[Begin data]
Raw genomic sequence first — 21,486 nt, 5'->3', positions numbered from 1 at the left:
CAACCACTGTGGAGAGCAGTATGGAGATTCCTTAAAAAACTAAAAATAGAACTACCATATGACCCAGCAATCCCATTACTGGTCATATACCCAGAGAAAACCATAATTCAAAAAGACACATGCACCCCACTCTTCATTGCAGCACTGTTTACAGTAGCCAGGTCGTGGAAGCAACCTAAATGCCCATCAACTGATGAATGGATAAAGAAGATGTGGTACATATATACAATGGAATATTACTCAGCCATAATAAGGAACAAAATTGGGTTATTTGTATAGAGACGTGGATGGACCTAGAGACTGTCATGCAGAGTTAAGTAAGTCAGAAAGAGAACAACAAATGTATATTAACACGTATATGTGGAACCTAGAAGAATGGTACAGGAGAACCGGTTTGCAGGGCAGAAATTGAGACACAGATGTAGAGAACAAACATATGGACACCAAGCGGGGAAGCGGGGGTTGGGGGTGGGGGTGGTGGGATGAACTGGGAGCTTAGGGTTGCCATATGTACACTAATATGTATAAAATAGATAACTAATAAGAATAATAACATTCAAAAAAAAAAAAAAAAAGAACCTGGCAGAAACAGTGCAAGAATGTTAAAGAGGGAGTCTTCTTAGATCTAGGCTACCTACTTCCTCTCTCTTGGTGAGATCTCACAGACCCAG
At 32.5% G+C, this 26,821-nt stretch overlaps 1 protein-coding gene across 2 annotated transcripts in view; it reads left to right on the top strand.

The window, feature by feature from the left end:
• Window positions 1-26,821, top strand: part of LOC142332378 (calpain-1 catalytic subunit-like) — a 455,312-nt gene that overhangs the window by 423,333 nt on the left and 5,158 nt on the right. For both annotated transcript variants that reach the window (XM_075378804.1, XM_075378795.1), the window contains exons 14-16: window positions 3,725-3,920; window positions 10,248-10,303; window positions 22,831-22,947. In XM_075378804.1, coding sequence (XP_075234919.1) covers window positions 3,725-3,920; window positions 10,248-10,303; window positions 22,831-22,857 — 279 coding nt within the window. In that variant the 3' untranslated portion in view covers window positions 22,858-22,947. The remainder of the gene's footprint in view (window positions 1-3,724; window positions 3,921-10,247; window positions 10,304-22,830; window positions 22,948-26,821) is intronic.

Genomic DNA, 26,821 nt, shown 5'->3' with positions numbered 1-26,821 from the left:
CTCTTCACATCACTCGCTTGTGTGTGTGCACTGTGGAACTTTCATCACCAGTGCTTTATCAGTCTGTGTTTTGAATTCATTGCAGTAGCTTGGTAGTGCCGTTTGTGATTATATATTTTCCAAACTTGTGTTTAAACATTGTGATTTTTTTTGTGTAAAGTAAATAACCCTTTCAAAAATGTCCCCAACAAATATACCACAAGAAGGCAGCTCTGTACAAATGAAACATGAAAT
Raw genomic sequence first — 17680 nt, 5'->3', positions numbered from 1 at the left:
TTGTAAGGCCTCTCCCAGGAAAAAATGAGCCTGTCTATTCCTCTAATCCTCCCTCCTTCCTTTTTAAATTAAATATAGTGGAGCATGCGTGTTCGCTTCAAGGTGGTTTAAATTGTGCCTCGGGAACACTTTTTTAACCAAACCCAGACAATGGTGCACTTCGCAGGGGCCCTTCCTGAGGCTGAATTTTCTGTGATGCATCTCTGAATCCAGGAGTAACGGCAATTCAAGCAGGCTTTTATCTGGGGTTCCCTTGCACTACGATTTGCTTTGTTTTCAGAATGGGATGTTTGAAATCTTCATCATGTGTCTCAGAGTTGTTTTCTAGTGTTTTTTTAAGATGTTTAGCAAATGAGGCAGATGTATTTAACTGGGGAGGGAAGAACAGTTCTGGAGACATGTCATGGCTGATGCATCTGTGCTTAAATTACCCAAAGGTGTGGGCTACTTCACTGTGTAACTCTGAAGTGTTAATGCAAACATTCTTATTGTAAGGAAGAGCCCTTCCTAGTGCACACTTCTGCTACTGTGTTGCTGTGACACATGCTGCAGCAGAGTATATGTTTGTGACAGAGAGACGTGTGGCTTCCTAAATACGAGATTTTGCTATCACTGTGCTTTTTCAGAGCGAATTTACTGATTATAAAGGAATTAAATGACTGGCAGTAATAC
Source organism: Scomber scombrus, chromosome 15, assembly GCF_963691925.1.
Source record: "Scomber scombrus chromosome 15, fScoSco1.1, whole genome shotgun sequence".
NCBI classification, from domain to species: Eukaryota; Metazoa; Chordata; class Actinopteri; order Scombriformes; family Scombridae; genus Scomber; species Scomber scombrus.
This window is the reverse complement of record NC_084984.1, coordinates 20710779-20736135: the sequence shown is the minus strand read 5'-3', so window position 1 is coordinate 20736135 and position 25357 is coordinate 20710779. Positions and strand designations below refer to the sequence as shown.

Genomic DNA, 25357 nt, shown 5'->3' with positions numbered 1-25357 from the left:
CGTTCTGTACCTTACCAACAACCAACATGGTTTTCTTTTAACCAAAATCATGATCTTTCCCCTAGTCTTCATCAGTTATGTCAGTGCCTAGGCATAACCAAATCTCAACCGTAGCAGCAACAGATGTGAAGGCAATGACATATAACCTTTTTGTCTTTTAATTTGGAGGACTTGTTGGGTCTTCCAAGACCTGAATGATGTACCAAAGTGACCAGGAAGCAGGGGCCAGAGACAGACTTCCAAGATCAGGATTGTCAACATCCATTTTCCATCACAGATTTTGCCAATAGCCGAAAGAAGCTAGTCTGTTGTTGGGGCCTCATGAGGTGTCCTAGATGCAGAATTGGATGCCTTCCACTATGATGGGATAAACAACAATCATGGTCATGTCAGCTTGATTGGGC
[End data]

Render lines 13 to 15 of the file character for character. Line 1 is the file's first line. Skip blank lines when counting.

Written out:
This window is the reverse complement of record NC_084984.1, coordinates 20710779-20736135: the sequence shown is the minus strand read 5'-3', so window position 1 is coordinate 20736135 and position 25357 is coordinate 20710779. Positions and strand designations below refer to the sequence as shown.

Genomic DNA, 25357 nt, shown 5'->3' with positions numbered 1-25357 from the left:
CGTTCTGTACCTTACCAACAACCAACATGGTTTTCTTTTAACCAAAATCATGATCTTTCCCCTAGTCTTCATCAGTTATGTCAGTGCCTAGGCATAACCAAATCTCAACCGTAGCAGCAACAGATGTGAAGGCAATGACATATAACCTTTTTGTCTTTTAATTTGGAGGACTTGTTGGGTCTTCCAAGACCTGAATGATGTACCAAAGTGACCAGGAAGCAGGGGCCAGAGACAGACTTCCAAGATCAGGATTGTCAACATCCATTTTCCATCACAGATTTTGCCAATAGCCGAAAGAAGCTAGTCTGTTGTTGGGGCCTCATGAGGTGTCCTAGATGCAGAATTGGATGCCTTCCACTATGATGGGATAAACAACAATCATGGTCATGTCAGCTTGATTGGGC